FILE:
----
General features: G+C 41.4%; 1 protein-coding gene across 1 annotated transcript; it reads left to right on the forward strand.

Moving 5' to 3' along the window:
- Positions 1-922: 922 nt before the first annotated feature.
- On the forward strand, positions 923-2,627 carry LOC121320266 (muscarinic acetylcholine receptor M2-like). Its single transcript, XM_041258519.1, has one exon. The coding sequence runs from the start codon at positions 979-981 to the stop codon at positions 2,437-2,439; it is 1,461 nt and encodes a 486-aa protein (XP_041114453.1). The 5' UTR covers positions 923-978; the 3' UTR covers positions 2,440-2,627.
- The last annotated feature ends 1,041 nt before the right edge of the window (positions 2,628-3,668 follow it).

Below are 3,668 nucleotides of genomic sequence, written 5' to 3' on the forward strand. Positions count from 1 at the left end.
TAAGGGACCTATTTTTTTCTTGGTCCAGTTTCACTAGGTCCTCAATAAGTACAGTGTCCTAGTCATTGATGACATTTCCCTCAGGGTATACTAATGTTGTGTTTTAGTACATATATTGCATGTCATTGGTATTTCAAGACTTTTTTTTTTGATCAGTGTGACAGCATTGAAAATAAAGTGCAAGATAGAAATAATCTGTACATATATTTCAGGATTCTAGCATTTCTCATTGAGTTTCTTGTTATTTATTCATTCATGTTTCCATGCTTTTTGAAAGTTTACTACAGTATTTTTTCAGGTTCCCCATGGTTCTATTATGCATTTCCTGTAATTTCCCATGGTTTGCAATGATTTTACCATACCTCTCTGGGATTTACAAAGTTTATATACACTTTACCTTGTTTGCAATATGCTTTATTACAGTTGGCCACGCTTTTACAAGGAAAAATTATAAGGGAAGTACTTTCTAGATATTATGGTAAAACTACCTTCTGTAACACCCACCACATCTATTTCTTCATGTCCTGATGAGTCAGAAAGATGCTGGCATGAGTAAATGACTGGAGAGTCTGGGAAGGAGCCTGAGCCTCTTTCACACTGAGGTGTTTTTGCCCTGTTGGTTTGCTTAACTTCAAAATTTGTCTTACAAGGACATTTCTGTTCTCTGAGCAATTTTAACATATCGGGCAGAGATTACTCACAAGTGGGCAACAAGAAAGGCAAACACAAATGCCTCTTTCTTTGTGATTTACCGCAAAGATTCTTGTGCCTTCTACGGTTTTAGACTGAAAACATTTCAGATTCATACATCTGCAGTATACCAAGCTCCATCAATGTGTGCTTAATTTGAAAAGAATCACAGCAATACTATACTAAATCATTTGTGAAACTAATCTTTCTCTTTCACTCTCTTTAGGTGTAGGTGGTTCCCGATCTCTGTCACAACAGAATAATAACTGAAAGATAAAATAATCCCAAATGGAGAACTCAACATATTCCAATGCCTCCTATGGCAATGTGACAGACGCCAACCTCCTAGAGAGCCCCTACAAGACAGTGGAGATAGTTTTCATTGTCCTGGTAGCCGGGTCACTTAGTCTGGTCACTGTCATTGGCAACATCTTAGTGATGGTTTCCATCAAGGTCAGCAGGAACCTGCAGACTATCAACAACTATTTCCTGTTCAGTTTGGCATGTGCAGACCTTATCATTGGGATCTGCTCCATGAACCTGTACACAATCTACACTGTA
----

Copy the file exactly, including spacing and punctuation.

General features: G+C 41.4%; 1 protein-coding gene across 1 annotated transcript; it reads left to right on the forward strand.

Moving 5' to 3' along the window:
- Positions 1-922: 922 nt before the first annotated feature.
- On the forward strand, positions 923-2,627 carry LOC121320266 (muscarinic acetylcholine receptor M2-like). Its single transcript, XM_041258519.1, has one exon. The coding sequence runs from the start codon at positions 979-981 to the stop codon at positions 2,437-2,439; it is 1,461 nt and encodes a 486-aa protein (XP_041114453.1). The 5' UTR covers positions 923-978; the 3' UTR covers positions 2,440-2,627.
- The last annotated feature ends 1,041 nt before the right edge of the window (positions 2,628-3,668 follow it).

Below are 3,668 nucleotides of genomic sequence, written 5' to 3' on the forward strand. Positions count from 1 at the left end.
TAAGGGACCTATTTTTTTCTTGGTCCAGTTTCACTAGGTCCTCAATAAGTACAGTGTCCTAGTCATTGATGACATTTCCCTCAGGGTATACTAATGTTGTGTTTTAGTACATATATTGCATGTCATTGGTATTTCAAGACTTTTTTTTTTGATCAGTGTGACAGCATTGAAAATAAAGTGCAAGATAGAAATAATCTGTACATATATTTCAGGATTCTAGCATTTCTCATTGAGTTTCTTGTTATTTATTCATTCATGTTTCCATGCTTTTTGAAAGTTTACTACAGTATTTTTTCAGGTTCCCCATGGTTCTATTATGCATTTCCTGTAATTTCCCATGGTTTGCAATGATTTTACCATACCTCTCTGGGATTTACAAAGTTTATATACACTTTACCTTGTTTGCAATATGCTTTATTACAGTTGGCCACGCTTTTACAAGGAAAAATTATAAGGGAAGTACTTTCTAGATATTATGGTAAAACTACCTTCTGTAACACCCACCACATCTATTTCTTCATGTCCTGATGAGTCAGAAAGATGCTGGCATGAGTAAATGACTGGAGAGTCTGGGAAGGAGCCTGAGCCTCTTTCACACTGAGGTGTTTTTGCCCTGTTGGTTTGCTTAACTTCAAAATTTGTCTTACAAGGACATTTCTGTTCTCTGAGCAATTTTAACATATCGGGCAGAGATTACTCACAAGTGGGCAACAAGAAAGGCAAACACAAATGCCTCTTTCTTTGTGATTTACCGCAAAGATTCTTGTGCCTTCTACGGTTTTAGACTGAAAACATTTCAGATTCATACATCTGCAGTATACCAAGCTCCATCAATGTGTGCTTAATTTGAAAAGAATCACAGCAATACTATACTAAATCATTTGTGAAACTAATCTTTCTCTTTCACTCTCTTTAGGTGTAGGTGGTTCCCGATCTCTGTCACAACAGAATAATAACTGAAAGATAAAATAATCCCAAATGGAGAACTCAACATATTCCAATGCCTCCTATGGCAATGTGACAGACGCCAACCTCCTAGAGAGCCCCTACAAGACAGTGGAGATAGTTTTCATTGTCCTGGTAGCCGGGTCACTTAGTCTGGTCACTGTCATTGGCAACATCTTAGTGATGGTTTCCATCAAGGTCAGCAGGAACCTGCAGACTATCAACAACTATTTCCTGTTCAGTTTGGCATGTGCAGACCTTATCATTGGGATCTGCTCCATGAACCTGTACACAATCTACACTGTA